What is Wrong Here?

Discussion in 'eBay Deals' started by Relic61, Sep 21, 2016.

  1. Relic61

    Relic61 Well-Known Member

    Joined:
    Jul 17, 2012
    Messages:
    3,777
    Likes Received:
    2,803
    Location:
    Catskill Mountains
    Besides somebody that likes to take apart vintage instruments & sell everything piece by piece in an attempt to extract as much money as possible out of every guitar (yes that just feels wrong, morally reprehensible & frankly irresponsibly greedy doesn't it?) there is something else that doesn't add up here.

    http://www.ebay.com/itm/VINTAGE-GIB...DY-ELECTRIC-GUITAR-/142121508162?#description

    Can anybody put their finger on it?

    VINTAGE GIBSON SG CUSTOM 1969 EZ PROJECT SOLID BODY ELECTRIC GUITAR


    [​IMG]

    The listing item description reads as follows & the issue (maybe issues??) are not addressed in the item description....

    HELLO
    I AM OFFERING THIS VINTAGE GIBSON SG CUSTOM ELECTRIC GUITAR PROJECT FROM 1969.
    THIS IS A FINE GIBSON SOLID BODY ELECTRIC GUITAR.
    THE COMPLETE GUITAR HAS BEEN REFINISHED. THE WORK IS PROFESSIONAL QUALITY AND THE GUITAR LOOKS GREAT. I HAVE EXAMINED THIS GUITAR UNDER BLACK LIGHT, I SEE NO EVIDENCE OF ANY REPAIRS OR ALTERATIONS,
    THE GROVER TUNERS ARE NOT ORIGINAL AND SOMEONE ADDED A SPACER UNDERNEATH BOTH ROWS OF TUNERS SO THAT THEY WOULD FIT BETTER.
    THIS GUITAR PLAYED SMOOTH AND EASY WITH NO ISSUES BEFORE I TOOK IT APART.
    THERE ARE NO OTHER REPAIRS NO ALTERATIONS AND NO ISSUES. SHE'S READY FOR YOUR PICKUPS AND PARTS. THIS WILL BE AN EZ PROJECT AND YOU WILL HAVE A VALUABLE VINTAGE GIBSON SG.
    YOU WILL NEED TO INSTALL YOUR FAVORITE PICKUPS AND PARTS.
    THE FRETS SHOW LIGHT SIGNS OF WEAR .
    SHIPS IN A HEAVY ROAD CASE.
    SOLD AS IS AS A PROJECT.
     
    Biddlin likes this.
  2. SG standard

    SG standard Well-Known Member

    Joined:
    Jun 29, 2014
    Messages:
    1,514
    Likes Received:
    1,964
    Does that work? I would've guessed that value was higher as a complete instrument, assuming it's all in good condition - but I know nothing about this market... But logically, if the parts are worth more, then it'll cost more to buy a vintage instrument in 'kit form' than it would to buy a complete instrument. That seems strange.

    What bothers me most is this: THIS GUITAR PLAYED SMOOTH AND EASY WITH NO ISSUES BEFORE I TOOK IT APART.

    So why take it apart & try to sell it in an unplayable condition?

    Why are the holes for the stop bar so far back from the bridge? Didn't '69 Customs all come with long Maestros?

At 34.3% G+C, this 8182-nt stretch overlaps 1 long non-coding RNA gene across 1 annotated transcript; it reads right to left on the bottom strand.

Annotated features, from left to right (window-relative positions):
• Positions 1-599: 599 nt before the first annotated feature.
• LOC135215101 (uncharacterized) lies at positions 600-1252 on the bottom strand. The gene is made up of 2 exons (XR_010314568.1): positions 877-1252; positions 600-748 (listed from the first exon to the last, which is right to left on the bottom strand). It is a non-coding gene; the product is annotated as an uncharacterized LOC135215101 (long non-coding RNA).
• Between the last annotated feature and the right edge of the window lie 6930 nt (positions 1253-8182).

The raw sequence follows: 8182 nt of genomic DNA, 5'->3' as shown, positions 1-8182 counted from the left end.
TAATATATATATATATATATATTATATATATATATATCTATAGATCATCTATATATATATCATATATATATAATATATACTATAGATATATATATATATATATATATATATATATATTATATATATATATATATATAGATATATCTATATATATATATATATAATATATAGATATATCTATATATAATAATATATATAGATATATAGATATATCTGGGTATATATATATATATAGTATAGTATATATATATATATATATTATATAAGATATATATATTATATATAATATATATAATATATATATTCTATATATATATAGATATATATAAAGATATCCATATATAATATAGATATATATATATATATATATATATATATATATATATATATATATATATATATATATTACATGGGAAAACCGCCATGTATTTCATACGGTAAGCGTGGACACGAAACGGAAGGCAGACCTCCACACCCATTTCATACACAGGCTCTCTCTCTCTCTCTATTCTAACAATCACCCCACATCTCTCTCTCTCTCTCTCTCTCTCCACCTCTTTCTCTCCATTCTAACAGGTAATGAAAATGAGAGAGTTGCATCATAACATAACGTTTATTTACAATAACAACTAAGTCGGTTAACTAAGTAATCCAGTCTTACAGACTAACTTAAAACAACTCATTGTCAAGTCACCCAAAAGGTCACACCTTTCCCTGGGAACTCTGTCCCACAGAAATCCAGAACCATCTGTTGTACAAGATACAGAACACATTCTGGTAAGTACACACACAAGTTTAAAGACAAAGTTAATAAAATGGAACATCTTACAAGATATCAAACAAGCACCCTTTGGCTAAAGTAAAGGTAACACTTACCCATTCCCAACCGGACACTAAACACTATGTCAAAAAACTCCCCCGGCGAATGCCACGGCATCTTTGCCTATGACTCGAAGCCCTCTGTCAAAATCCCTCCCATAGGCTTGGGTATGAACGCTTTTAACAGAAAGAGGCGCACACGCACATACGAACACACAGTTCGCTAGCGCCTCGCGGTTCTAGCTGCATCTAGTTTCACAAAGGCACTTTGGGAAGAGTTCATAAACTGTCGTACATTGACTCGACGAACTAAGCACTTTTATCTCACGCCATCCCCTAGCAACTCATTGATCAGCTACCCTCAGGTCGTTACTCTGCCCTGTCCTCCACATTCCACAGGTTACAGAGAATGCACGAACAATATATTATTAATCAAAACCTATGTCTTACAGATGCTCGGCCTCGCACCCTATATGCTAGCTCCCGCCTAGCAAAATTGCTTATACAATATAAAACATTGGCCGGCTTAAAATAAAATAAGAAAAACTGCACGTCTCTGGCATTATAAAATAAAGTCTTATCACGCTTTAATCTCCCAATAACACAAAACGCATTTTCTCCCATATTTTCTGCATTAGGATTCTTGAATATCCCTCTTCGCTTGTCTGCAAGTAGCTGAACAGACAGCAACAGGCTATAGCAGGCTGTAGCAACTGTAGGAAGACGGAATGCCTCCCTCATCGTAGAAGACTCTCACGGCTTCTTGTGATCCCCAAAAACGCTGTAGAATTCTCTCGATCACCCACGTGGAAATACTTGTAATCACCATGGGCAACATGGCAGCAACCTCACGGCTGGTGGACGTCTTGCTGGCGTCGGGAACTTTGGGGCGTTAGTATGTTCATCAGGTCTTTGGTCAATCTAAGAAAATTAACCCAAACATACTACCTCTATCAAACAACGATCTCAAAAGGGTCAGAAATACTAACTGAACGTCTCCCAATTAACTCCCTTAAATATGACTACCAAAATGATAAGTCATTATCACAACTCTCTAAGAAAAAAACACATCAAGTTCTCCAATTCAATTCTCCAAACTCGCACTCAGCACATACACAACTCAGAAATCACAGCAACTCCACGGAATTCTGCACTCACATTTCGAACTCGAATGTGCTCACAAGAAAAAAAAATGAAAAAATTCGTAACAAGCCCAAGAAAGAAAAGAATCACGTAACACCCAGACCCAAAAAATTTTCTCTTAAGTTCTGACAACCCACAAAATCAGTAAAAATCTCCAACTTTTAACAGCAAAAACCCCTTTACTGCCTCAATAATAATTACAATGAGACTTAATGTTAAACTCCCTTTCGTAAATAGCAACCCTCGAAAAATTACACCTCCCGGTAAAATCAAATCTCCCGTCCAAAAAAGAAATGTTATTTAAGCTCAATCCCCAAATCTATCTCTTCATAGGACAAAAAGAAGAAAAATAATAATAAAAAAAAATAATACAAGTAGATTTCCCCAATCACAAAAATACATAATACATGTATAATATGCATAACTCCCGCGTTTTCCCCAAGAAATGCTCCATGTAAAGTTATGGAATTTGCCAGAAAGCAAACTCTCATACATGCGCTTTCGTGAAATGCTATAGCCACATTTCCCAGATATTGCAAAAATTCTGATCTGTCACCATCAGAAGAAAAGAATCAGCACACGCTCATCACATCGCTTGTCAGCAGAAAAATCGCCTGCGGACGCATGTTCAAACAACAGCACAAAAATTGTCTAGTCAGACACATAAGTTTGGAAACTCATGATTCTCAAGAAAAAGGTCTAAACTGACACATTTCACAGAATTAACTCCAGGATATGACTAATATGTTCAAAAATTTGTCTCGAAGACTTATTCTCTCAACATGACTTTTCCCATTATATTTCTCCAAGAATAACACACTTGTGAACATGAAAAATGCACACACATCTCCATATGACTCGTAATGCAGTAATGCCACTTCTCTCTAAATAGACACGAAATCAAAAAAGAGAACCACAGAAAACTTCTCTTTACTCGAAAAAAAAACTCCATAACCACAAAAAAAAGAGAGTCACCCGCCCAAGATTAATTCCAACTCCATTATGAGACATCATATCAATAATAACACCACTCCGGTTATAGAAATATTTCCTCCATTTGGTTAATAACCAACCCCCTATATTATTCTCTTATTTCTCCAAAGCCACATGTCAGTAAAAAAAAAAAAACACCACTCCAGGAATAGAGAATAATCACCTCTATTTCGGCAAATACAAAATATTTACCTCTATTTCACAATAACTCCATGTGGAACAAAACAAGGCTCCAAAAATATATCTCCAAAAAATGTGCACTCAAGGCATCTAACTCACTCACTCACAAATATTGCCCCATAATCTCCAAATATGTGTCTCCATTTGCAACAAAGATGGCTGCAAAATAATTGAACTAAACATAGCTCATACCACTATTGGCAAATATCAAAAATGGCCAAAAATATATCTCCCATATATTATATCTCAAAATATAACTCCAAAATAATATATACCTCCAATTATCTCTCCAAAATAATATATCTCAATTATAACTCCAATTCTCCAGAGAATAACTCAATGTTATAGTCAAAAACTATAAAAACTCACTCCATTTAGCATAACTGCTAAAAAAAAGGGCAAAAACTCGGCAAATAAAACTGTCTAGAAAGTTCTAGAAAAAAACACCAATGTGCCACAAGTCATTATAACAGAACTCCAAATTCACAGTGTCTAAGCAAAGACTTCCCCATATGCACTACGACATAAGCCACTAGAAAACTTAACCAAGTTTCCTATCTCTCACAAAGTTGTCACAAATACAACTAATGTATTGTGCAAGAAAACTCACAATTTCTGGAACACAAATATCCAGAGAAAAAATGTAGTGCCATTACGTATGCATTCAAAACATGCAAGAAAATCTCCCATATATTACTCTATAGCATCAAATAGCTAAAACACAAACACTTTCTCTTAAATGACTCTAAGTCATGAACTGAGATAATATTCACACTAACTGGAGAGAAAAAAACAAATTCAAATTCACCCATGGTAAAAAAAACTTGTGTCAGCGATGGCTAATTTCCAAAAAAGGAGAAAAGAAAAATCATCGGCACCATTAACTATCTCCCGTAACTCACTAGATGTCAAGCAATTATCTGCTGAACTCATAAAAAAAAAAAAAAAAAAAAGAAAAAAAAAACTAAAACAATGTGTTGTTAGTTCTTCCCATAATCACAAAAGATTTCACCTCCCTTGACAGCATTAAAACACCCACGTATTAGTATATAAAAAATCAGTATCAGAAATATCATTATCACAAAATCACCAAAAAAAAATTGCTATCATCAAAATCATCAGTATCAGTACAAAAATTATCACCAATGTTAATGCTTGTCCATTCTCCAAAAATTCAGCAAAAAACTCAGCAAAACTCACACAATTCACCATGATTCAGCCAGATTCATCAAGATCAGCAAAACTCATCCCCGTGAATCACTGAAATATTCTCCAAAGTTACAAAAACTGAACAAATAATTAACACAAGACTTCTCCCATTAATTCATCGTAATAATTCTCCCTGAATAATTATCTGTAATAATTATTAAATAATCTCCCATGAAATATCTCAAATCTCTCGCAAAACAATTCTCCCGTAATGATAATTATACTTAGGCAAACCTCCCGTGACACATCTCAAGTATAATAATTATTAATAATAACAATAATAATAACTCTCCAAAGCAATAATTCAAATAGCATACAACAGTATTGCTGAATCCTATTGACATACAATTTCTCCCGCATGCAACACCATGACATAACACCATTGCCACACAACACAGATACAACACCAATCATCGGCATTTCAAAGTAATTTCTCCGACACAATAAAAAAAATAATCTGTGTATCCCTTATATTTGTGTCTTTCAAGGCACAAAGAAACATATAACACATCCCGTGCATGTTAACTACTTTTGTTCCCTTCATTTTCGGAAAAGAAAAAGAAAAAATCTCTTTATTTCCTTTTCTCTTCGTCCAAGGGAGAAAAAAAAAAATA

Oddest of all, the pick guard seems to be carved into the top.... Or is it just the photos?
     
    Biddlin likes this.
  3. smitty_p

    smitty_p Well-Known Member

    Joined:
    Mar 20, 2012
    Messages:
    4,840
    Likes Received:
    3,470
    For one thing, there are no nibs. Shouldn't this guitar have nibs, even very slight ones? Of course, it may have been refretted. I'm also trying to figure out why part of a batwing pickguard has been glued to the guitar. That's not a normal small pickguard. On the auction site, the back of the headstock shows no serial number. Also, I'm not sure, but is that the right kind of neck attachment for this year?

    Am I close?
     
    Last edited: Sep 21, 2016
    Biddlin likes this.
  4. Relic61

    Relic61 Well-Known Member

    Joined:
    Jul 17, 2012
    Messages:
    3,777
    Likes Received:
    2,803
    Location:
    Catskill Mountains
    You both touched on all the areas I noticed. She looks like a refret that wasn't done properly for a bound guitar for one (you take the binding off, refret & reapply the binding or do some tang work but you don't push the tang through or cut through the binding! Thats just amateur!),

    And not only has part of the pickguard been cut & left glued onto the guitar to resemble a bastardized version of an original 61 style guard, it also has that small piece glued in between the neck & neck pup that says "Restored by Valdez" which a 69 never had because they came with the large batwing style pickguards!

    That now means that either the glued in plastic all comes off so the original type pickguard can go back on or you need to leave things be & try to cover those 3 pup routes up with mounting rings.

    And as for those stud post mounts, they were also added incorrectly after the fact also & it was also my belief this originally had the large gold Lyre Vibrola.